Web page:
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About AwesomeOcelot

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    (10) Necromancer


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  1. Yep I'm told the cheaper Oculus is great hardware for the price, but I really don't want to invest in something from Facebook. Of course Google isn't much better. Valve likes to abandon things as well, but there's enough content right now that my Index should be worth it.
  2. I must have waited over 6 months to buy a GPU when miners were buying them all up. I did not expect to have to wait over a month for a $549 CPU. I am about 400th in the queue with expected fulfilment 22nd December.
  3. If you don't want RT or DLSS then the 6900XT is your best bet for 4K rasterization but AMD will have to eventually follow Nvidia. Going forward native 4K is not as important as RT. Checkerboarding, dynamic resolution, variable rate shader, DLSS, RT quality are sacrificing native resolution where developers think you won't notice in gameplay. Since Volta, Nvidia has dedicated a lot of silicon and R&D to RT. There will also come a time when developers will have the rasterized version of the game for low end hardware, and the ray traced version that will look stunning. I wouldn't be surprised to see DLSS keep improving.
  4. Yeah, Linus said the Pro Siphon doesn't work better than a NH-D15 on an Intel, which I have for a 5900x is it arrives. Hopefully the Pro Siphon 2 will have copper and more condenser cores. It's not going to do much better on Ryzen unless you're stressing all cores like in Cinebench, that's what it's designed for, to be better than AIO in that situation. It's a shame it's loud, I hope they do a 140mm fan version.
  5. DLSS 2.0 is a straight upgrade over TAA, but does have some of the same bluriness. Native has aliasing, and somehow DLSS did manage to add more detail than native to some shots, especially foliage and some of the distant objects. It's definitely not straight forward anymore which one is "best", as native doesn't beat DLSS everywhere in image quality. Performance is where the argument is won, because in a lot of situations, you aren't running these games at the quality settings you want without DLSS.
  6. I stopped watching Linus and unsubscribed because of those thumbnails and titles. Linus: "AMD did not disappoint me". Also Linus: "I can't recommend them at these prices" vs RTX because streaming, RT, DLSS, etc...
  7. For me it comes down to what you're buying a high end GPU for and that certainly is AAA games from 2020 onwards. If you're in the market for a 3070+/6800+ you're going be playing games that have RT and DLSS. If you're not playing these games, then your use case becomes more niche, which is fine and having the 6000 series as an option is great for everyone. There's about 30 games with DLSS/RT now where the 3080 is far ahead, not really a choice. It coul easily be 3 times as many in the next 2 years. For most people, it can't even be a question, even if they're only going to be playing a quarter of the available RT games, 3080 is the much higher performance GPU. The 6800 XT isn't even that much faster than the 3080 in rasterization, the difference won't put any doubt into people's minds, being able to play pre-2020 games at higher frame rates is not going to rank high.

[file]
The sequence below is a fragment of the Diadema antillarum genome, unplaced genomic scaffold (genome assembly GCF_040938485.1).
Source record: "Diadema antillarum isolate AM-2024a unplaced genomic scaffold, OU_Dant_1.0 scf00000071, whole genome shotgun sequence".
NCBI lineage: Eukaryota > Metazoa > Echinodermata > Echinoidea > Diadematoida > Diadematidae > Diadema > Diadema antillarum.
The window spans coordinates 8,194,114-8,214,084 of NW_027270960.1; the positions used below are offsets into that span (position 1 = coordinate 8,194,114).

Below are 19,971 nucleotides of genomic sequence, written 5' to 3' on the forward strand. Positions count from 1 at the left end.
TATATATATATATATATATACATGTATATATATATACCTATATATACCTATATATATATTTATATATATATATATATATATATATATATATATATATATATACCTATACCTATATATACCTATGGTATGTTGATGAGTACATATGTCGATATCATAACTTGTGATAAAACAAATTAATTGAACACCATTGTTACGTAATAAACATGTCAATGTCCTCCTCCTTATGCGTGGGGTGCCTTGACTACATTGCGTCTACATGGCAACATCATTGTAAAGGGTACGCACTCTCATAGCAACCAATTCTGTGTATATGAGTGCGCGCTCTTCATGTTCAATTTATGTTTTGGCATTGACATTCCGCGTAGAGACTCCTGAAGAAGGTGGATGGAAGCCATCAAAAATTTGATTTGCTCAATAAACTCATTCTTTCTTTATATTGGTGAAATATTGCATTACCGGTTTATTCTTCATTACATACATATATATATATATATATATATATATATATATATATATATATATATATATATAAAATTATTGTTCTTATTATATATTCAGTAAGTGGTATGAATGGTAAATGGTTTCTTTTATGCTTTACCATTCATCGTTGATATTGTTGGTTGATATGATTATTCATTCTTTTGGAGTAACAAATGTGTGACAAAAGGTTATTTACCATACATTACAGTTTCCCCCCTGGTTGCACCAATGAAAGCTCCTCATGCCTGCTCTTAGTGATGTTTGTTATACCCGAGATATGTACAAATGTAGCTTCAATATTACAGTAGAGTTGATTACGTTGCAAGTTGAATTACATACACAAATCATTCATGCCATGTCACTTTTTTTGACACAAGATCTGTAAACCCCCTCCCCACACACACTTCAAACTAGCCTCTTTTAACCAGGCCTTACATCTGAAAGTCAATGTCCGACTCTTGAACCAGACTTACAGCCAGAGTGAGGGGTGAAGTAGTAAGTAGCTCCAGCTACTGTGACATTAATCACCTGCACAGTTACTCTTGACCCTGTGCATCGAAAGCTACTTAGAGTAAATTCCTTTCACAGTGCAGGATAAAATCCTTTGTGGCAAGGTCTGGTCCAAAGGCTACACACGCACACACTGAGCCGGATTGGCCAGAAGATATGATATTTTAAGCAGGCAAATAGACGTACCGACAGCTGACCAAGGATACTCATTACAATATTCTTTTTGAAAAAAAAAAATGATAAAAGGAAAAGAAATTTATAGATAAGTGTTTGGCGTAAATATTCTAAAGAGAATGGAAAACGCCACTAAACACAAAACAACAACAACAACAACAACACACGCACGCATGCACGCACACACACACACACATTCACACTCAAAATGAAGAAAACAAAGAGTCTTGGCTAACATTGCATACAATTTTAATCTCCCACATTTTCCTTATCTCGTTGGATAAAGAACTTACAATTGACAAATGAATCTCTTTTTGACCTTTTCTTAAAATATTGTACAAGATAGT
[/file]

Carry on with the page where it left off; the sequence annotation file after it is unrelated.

8. 3080 destroys a 6800XT more than I even expected. It's not even a choice for anyone interested in single player AAA games released in the last year, and going into the future. There's a use case for multiplayer games, and people only interested in specific genres e.g. flight sims. Of course the supply issues are going to be even worse with AMD, Zen 3 and consoles are competing for the same fab capacity, and they will take priority.
  9. I managed to order a 5900x 6 minutes after release, even after a site crash kicked me out of checkout first time, but I'm just under 800 in the queue out of about 1600 people. Who knows when they'll get to me, it's meant to be not as bad as the 3080 launch, but it's going to take me longer to get one.
  10. I watched a video recently, maybe a week or 2 ago, where someone had to manually set it to get AMD/Nvidia GPU working with a Raspberry Pi on linux.
  11. It's funny how they had that just lying on the table. Is there any reason why they couldn't implement this on Turing?
  12. 2,698 Zen 3 orders over the stock they had on Scan, almost 60% of them being for 5900x.
  13. Technically we're in a period of cheap DRAM prices, if you're only looking for capacity, but high performance has always been ridiculous. A 3600 CL16 kit is a sweet spot, if you go higher expect to pay double the price for not a lot of performance uplift. DDR5 should be coming, and the transition period is always super expensive, but in 4 years prices should have come down again.
  14. Mega expensive to double capacity just to double the amount of sticks. Also 2 stick kits tend to be more expensive because the chips are denser, the demand is higher due to overclockers favouring them. I would also predict that demand and supply with change in the short term. 4 kits, especially on the high end, are rarer. I see now, the "stock" results are the 3200 CL14 x4. I should really stop skipping the intro, but I think their charts would be more readable if they just stuck with the same format on the labels.
  15. Theory now is that it's interleaving causing the increase in performance. They didn't show low latency RAM in the charts, only CL16/18. Will it make low latency a bit pointless? 4 stick kits tend to be cheaper, this might change the demand. It's probably has caught a lot of people out, as the advice was the opposite. Also overclockers prefer 2 sticks because you're more likely to win the silicon lottery. It definitely won't effect every situation, but 5% is ludicrous considering how expensive high bandwidth or low latency RAM is.
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